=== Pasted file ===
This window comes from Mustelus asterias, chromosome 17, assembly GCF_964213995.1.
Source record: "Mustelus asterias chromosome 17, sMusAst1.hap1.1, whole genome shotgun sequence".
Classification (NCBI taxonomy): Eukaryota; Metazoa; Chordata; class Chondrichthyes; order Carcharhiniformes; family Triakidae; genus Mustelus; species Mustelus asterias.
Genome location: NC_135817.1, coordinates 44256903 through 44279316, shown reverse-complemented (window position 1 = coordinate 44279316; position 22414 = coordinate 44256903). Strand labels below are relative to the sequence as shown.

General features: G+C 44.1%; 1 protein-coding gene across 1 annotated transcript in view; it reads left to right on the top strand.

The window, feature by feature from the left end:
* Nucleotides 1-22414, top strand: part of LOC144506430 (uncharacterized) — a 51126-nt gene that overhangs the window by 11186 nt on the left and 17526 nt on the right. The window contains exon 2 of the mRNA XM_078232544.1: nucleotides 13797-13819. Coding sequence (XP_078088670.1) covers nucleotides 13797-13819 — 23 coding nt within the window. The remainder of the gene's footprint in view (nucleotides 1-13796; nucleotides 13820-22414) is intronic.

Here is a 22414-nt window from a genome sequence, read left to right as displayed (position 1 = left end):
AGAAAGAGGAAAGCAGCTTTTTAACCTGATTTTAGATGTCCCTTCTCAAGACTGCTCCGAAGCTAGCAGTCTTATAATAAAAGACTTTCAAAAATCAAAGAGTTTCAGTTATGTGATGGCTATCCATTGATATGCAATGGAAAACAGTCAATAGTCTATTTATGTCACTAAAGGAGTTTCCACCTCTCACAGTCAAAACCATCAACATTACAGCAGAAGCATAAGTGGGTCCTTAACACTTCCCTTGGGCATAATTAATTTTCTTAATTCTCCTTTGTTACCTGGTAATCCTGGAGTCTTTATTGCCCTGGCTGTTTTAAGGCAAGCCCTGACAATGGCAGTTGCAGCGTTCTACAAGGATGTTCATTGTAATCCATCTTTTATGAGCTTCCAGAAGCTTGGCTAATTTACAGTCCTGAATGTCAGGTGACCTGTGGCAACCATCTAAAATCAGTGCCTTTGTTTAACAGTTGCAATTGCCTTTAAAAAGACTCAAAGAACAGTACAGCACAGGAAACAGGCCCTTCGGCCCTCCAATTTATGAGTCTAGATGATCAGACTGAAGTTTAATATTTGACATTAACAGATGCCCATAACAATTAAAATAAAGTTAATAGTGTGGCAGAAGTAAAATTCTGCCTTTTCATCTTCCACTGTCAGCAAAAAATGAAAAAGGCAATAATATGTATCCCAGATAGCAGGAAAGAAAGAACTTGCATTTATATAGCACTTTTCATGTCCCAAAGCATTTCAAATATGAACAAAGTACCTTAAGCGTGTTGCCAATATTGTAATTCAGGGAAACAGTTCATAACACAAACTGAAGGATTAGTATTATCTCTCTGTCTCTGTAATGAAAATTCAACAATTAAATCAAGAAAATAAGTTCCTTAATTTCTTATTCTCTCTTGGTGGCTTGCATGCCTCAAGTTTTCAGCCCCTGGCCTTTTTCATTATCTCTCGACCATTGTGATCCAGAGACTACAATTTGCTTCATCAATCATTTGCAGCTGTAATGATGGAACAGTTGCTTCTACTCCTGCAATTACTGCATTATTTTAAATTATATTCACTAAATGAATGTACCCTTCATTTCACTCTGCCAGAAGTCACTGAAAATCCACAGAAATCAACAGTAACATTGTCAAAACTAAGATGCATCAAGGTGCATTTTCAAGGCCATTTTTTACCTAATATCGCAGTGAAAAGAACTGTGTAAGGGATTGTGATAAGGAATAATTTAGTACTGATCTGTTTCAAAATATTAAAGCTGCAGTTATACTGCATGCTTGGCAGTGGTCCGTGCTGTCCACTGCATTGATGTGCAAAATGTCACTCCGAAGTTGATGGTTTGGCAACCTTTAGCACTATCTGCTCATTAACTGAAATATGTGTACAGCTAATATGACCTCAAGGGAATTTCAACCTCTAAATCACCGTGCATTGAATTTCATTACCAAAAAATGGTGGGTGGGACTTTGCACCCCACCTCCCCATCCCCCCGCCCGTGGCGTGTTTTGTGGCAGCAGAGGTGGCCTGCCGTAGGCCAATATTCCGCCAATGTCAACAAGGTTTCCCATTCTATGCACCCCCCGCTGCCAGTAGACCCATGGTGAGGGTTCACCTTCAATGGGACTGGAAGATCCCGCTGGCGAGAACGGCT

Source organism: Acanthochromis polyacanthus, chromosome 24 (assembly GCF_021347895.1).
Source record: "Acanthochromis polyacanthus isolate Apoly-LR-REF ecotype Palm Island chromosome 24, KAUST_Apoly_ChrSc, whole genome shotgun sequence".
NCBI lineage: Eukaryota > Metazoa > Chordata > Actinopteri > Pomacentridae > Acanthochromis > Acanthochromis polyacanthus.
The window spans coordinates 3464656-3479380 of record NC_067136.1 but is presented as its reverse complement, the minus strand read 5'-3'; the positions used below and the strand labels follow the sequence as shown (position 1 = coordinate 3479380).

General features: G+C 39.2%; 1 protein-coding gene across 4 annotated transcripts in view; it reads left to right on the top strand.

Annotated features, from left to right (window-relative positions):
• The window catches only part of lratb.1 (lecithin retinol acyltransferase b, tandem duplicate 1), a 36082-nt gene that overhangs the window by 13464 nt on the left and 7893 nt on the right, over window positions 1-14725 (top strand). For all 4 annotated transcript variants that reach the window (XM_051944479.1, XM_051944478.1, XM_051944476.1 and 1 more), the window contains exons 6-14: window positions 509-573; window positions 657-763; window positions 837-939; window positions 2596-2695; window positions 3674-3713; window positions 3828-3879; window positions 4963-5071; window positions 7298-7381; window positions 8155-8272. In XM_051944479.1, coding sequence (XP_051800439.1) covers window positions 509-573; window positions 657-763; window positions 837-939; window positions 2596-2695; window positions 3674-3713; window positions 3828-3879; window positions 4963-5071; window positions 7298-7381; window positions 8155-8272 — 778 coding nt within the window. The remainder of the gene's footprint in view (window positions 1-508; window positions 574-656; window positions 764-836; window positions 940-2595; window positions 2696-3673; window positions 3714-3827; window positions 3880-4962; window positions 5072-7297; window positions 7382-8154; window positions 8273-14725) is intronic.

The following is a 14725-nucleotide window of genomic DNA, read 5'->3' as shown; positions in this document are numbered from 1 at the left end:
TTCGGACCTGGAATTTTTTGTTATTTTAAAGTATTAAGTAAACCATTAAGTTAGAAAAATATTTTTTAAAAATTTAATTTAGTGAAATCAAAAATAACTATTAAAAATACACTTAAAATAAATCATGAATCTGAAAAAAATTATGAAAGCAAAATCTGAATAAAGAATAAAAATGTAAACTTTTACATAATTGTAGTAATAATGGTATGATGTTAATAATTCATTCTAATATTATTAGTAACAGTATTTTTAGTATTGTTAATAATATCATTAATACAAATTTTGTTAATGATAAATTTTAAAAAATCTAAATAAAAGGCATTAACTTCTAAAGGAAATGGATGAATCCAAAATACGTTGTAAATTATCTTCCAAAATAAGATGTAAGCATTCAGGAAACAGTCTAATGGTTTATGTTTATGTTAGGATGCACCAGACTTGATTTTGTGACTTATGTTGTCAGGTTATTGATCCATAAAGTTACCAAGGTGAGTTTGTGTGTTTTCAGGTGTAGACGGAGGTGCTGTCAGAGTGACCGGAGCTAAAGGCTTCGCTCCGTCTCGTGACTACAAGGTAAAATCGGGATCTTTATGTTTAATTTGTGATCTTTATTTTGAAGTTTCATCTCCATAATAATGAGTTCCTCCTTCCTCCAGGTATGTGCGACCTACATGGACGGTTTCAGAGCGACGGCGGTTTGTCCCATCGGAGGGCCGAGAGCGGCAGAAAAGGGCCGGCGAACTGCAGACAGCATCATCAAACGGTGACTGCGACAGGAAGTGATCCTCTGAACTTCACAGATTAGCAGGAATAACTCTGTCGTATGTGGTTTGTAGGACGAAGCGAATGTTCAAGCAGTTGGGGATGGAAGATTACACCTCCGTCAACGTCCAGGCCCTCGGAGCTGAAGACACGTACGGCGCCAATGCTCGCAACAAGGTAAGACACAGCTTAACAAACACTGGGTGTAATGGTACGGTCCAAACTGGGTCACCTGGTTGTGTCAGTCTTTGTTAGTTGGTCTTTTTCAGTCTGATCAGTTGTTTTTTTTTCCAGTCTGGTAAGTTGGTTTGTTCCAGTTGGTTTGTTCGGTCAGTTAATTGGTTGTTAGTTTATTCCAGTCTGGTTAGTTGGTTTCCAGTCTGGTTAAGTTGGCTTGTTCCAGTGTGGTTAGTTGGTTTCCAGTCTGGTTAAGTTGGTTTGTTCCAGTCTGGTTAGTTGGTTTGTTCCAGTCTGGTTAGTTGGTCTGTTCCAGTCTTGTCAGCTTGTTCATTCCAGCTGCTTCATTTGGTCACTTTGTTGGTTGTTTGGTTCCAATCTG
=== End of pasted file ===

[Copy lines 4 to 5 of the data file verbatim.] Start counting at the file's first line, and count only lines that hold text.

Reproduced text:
Genome location: NC_135817.1, coordinates 44256903 through 44279316, shown reverse-complemented (window position 1 = coordinate 44279316; position 22414 = coordinate 44256903). Strand labels below are relative to the sequence as shown.

General features: G+C 44.1%; 1 protein-coding gene across 1 annotated transcript in view; it reads left to right on the top strand.